The wine was produced in Lebanon's famed Bekaa Valley. This region is probably more known to Americans as a site of much contention during Lebanon's many conflicts than as a wine producing region. It does, however, have a very rich and varied wine history. In fact, records date grape cultivation and vinification there to about 2,000 years before the time of Alexander the Great. Phoenicians traded wine produced in this area with many other, the Egyptians being among their most avid customers. Those historic traders protected their cargo from oxidation by covering it with a layer of olive oil and sealing it in jugs with pinewood and resin. Their practice preceded, and perhaps even inspired, the traditions of Greek Retsina. The Romans revered the area as a wine source enough to build a temple dedicated to the wine god Bacchus. What is now part of Lebanon was also the site of the story of a miracle in the Bible of Jesus turning water into wine at a wedding. It is an area with much wine history, indeed. However, it is only recently that its wine has come back into view on the world scene.
Two Lebanese brothers Sami and Goshm were second generation productions in this very historic wine region before being forced to leave the country during the Civil War of 1975. They returned seventeen years later and revived the production of a traditional Lebanese brandy-like anise liquor called Arak. With the addition of French partners a few years later, they expanded their portfolio and wine production began in earnest.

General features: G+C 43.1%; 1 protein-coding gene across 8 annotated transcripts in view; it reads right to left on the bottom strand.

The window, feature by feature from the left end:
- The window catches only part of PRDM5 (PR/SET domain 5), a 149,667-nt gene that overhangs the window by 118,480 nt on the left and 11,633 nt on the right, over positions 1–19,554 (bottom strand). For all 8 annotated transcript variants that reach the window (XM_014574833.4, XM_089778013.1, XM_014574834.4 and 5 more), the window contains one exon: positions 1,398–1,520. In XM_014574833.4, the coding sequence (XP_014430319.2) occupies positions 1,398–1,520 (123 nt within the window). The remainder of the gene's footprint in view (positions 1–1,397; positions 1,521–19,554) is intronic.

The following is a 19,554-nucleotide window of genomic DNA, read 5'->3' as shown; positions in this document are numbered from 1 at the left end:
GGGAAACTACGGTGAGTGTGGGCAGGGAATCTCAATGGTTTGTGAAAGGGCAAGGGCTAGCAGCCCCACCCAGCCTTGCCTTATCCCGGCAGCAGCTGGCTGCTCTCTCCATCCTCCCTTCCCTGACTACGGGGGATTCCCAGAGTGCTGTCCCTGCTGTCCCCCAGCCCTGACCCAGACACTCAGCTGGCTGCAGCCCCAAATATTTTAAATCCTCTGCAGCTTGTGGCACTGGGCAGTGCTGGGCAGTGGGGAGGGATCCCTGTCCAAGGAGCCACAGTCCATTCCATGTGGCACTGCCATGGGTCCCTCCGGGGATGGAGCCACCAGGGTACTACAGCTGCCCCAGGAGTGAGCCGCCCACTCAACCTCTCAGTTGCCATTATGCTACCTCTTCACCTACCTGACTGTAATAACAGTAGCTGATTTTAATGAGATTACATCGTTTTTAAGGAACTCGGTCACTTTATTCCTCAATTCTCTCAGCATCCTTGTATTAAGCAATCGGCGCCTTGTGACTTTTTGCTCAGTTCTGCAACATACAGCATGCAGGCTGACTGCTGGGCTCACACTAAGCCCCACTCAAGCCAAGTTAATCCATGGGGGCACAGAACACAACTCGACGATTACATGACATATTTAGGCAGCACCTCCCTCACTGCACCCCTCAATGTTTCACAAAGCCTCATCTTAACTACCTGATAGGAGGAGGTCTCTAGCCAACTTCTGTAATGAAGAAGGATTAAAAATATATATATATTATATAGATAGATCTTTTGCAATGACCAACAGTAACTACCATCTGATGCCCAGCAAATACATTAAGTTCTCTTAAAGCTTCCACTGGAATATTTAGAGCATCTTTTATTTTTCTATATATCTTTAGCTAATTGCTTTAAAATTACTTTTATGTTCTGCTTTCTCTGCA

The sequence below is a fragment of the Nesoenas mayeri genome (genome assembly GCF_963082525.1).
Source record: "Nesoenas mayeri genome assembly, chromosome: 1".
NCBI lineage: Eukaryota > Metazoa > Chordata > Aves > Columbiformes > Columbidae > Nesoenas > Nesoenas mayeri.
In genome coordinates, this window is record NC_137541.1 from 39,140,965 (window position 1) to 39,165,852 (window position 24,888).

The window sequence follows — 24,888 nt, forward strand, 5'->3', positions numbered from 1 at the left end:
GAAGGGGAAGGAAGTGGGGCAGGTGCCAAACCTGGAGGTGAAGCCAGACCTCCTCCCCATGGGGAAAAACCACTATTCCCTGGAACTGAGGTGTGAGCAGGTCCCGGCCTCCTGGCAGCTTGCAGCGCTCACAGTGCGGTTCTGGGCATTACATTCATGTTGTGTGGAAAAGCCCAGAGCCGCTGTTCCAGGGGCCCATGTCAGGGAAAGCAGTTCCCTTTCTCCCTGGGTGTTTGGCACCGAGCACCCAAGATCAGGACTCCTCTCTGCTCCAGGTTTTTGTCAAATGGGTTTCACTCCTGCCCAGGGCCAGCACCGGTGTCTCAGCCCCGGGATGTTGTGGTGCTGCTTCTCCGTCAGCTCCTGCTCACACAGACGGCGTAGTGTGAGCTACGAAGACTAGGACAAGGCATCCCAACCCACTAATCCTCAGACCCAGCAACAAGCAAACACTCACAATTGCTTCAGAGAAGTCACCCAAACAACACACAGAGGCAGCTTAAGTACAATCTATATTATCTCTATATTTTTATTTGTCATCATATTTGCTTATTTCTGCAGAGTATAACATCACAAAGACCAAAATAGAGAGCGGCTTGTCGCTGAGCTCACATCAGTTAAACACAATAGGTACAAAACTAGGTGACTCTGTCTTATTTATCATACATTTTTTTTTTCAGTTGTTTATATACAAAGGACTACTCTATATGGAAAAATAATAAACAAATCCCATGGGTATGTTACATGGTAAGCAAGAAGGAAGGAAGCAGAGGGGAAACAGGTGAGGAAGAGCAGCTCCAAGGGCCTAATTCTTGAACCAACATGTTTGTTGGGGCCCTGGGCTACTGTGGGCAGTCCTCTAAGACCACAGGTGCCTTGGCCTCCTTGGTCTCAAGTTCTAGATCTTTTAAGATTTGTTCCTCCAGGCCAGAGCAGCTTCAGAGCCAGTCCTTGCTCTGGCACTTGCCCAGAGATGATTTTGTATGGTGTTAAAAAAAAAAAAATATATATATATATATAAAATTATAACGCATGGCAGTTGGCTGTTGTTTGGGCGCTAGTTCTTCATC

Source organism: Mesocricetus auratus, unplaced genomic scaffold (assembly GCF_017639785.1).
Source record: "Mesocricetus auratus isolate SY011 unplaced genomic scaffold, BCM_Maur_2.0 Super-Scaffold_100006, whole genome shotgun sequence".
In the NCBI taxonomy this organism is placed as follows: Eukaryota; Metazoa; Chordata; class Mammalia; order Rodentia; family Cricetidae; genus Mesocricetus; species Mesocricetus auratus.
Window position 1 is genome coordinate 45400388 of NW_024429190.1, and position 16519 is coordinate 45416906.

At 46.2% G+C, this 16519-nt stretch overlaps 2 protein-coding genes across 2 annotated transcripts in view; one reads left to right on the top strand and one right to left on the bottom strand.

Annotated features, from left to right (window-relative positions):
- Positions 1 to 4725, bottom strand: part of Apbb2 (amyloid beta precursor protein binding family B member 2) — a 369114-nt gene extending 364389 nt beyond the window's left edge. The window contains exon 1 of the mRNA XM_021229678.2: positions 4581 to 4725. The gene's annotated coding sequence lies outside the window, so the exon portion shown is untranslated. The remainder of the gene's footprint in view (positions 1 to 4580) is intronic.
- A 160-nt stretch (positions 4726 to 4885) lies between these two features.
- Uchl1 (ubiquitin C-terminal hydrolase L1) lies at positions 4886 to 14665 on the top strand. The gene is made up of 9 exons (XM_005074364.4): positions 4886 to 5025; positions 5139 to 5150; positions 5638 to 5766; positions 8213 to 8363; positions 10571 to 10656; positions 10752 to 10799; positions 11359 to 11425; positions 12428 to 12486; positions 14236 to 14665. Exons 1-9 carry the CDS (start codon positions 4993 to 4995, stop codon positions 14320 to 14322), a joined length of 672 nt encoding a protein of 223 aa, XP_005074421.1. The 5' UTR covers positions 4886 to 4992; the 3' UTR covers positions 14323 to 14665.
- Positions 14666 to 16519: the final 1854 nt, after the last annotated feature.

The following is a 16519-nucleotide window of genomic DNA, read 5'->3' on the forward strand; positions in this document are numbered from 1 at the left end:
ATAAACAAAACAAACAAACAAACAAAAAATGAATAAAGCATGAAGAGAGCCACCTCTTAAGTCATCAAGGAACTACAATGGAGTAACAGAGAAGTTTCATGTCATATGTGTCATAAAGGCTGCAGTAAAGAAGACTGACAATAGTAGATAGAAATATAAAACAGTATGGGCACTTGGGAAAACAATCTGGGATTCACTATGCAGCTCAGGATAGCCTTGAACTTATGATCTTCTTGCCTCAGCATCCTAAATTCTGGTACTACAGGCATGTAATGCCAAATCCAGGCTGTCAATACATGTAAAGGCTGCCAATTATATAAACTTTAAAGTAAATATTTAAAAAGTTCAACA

Since conflicts in 2002, the regions volume and number of vineyards and wineries has continued to grow with 50% of its production going to export with France, Great Britian and the US as its principal customers.
The wine I brought home was a 2008 Massaya Classic Rouge and it was a delightful red blend with Cinsault as its dominant, informing grape (60%) Rounding out the Cinsault was an addition of equal parts Cabernet Sauvignon and Syrah, followed by eight month of non wood container ageing before bottling. It was interesting to discover that Cinsault is the dominant grape varietal in Lebanon. This probably derives from the French influence in that region and, in fact the first Cinsault vines were brought to that country from Algeria in 1857 by Jesuits monks.
As you might suspect from its Cinsault dominance, the Massaya Classic Rouge offered a nice fruity bouquet and a blend of strawberry, raspberry and cherry fruit flavors on the palate with a nice (and somewhat surprising) long finish. An added light accent of spice on the finish was also a pleasant surprise. All in all, this was a quite enjoyable wine in a very moderate (under $15) price range. I will definitely take a good look when encountering any wines from this Lebanese region in the future and will be on lookout, in particular, for the Massaya label.
(Images in this post were obtained from www.massaya.com)